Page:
published Wednesday, October 27th, 2010

Operators rally to keep Delta Queen docked here

by Brittany Cofer
  • photo
    Angela Lewis File Photo/Chattanooga Times Free Press The Delta Queen is shown docked at Ross's Landing in Chattanooga.

The Delta Queen's days in Chattanooga could be numbered if a local effort to establish a nonprofit for the purchase of the 83-year-old steamboat doesn't pull through.

Though the Delta Queen has been listed for sale since late 2008 by its owner, Seattle-based Ambassadors International Inc., operators of the steamboat and hotel docked at Coolidge Park are worried about it being sold and moved from the city.

Delta Queen LLC leases the steamboat on a month-to-month basis, said Leah Ann Ingram, who operates the steamboat and holds its lease agreement with her husband, Randy.

"The boat is a huge asset and a huge national and international draw for Chattanooga, and we just want to keep her here," she said. "A lot of the people who have come and looked at her, they want to take her apart and do different things with her and not preserve her American history."


* When: Noon-10 p.m. Thursday, Nov. 4

* What: Tours of the boat begin at noon, with a calliope concert at 4 p.m., progressive dinner at 6:30 p.m. and live entertainment and desserts at 8 p.m.

* Cost: Tours are $8 for adults, $4 for children 12 and younger; overnight packages that include two tickets to the progressive dinner, entertainment event and a standard or deluxe cabin are $389 per couple.

* Information: For reservations or more information, call 413-3804

Ingram said she and her husband have been rallying support to establish the Delta Queen Preservation Foundation, a nonprofit organization to purchase the steamboat, listed at $4.75 million. She said negotiations are ongoing with Ambassadors International about the asking price.

"Ambassadors is interested in continuing the legacy of the Delta Queen and will evaluate proposals from interested parties who wish to purchase [it]," Vanessa Bloy, spokeswoman for the company, said in an e-mailed statement to the Chattanooga Times Free Press.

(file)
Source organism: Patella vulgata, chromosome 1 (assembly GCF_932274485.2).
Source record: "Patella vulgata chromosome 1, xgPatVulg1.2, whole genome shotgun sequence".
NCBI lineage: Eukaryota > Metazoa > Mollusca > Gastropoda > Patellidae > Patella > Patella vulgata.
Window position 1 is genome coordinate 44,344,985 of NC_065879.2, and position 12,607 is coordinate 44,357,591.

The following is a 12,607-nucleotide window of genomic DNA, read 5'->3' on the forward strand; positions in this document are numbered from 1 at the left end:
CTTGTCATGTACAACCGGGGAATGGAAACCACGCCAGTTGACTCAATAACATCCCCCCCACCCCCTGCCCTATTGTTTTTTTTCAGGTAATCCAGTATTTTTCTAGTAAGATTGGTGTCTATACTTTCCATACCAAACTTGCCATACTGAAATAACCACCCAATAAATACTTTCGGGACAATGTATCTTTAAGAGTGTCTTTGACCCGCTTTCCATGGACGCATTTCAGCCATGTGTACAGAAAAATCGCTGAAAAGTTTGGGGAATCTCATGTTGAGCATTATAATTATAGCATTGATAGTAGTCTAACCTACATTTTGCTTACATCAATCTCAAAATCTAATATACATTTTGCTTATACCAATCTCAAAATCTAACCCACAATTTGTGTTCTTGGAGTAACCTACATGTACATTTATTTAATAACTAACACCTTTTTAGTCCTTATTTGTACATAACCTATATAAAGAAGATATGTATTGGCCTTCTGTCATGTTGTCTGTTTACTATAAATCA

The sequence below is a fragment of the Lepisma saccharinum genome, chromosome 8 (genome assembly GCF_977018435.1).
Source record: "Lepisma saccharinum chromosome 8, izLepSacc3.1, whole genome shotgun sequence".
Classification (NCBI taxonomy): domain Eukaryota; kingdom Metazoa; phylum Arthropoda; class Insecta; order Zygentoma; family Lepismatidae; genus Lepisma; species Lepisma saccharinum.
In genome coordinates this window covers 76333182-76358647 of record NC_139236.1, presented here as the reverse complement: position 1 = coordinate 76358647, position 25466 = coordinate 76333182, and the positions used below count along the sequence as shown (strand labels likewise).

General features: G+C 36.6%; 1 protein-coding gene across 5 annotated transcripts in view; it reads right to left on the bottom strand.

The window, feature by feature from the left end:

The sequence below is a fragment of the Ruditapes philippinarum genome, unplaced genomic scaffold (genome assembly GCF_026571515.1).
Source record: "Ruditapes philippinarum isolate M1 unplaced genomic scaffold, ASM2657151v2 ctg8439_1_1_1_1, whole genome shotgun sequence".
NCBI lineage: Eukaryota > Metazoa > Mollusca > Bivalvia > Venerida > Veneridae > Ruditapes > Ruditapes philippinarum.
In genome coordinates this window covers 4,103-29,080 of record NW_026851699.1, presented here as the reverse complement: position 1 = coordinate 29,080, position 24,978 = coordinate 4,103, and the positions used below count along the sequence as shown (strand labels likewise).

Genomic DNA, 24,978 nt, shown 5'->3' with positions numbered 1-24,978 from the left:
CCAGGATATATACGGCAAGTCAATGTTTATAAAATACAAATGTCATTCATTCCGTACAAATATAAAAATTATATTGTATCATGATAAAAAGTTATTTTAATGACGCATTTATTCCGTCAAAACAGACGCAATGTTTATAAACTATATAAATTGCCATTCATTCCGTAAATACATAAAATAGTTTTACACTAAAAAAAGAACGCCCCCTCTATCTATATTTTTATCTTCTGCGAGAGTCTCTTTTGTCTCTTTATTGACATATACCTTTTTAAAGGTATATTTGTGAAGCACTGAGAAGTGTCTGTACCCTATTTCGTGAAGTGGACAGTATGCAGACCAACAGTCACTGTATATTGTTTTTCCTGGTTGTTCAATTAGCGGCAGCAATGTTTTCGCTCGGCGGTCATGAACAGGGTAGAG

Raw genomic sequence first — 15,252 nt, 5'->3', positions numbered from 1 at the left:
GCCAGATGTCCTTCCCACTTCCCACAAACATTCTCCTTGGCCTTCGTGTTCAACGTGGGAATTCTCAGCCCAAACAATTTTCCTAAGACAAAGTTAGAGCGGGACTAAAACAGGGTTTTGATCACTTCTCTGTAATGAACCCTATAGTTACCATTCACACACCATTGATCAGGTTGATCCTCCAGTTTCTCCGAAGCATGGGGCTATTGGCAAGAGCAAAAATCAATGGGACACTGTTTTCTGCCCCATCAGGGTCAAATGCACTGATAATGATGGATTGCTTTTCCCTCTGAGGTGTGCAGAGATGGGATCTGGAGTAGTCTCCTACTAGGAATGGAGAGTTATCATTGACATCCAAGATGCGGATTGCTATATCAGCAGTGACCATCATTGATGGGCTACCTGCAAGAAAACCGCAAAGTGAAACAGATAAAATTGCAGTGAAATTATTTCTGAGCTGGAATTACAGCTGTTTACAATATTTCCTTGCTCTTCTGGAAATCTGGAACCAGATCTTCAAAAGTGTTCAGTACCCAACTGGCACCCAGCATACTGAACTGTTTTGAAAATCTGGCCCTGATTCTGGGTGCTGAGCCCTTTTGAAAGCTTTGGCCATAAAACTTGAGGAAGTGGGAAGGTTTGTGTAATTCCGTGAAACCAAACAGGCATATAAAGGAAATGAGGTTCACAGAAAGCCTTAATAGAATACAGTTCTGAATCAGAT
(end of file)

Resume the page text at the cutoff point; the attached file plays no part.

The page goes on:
If nonprofit status is approved and the foundation is able to purchase the steamboat, the group would be responsible for keeping the boilers, engine, wheel and paddle running, Ingram said, while a for-profit organization would operate the hotel portion.

Julie Dodson, director of marketing for the Delta Queen, said she is confident it will receive nonprofit status but doesn't know when.

The Ingrams are planning a "Rally on the River" event next week to gauge support for keeping the Delta Queen in Chattanooga.

Proceeds from the Nov. 4 event will go toward the preservation foundation, and attendees can make pledge donations that will be used toward the purchase of the boat. The rally will include guided tours, a calliope concert featuring the Belle of Cincinnati, the Southern Belle and the Delta Queen, a dinner and live entertainment.

Ingram said the event is critical to getting the support and money needed to keep the historic steamboat in Chattanooga.

The Delta Queen, originally built as a passenger vessel, was used by the Navy to ferry wounded troops during World War II.

It spent years as an overnight passenger vessel on the West Coast and in New Orleans until late 2008 when Congress failed to renew the steamboat's exemption to a law prohibiting wooden structures from carrying 50 or more passengers overnight.

In early 2009, the boat relocated to Chattanooga and has been used as a boutique hotel since.

"I think it's a very important part of history, American history, that Chattanooga can be involved in and, since we are a river city, there's a lot of other cities that would love to be sitting in our position," Ingram said. "It would be a great loss for Chattanooga to lose her."

Contact Brittany Cofer at or 423-757-6476. Follow her on Twitter at

about Brittany Cofer...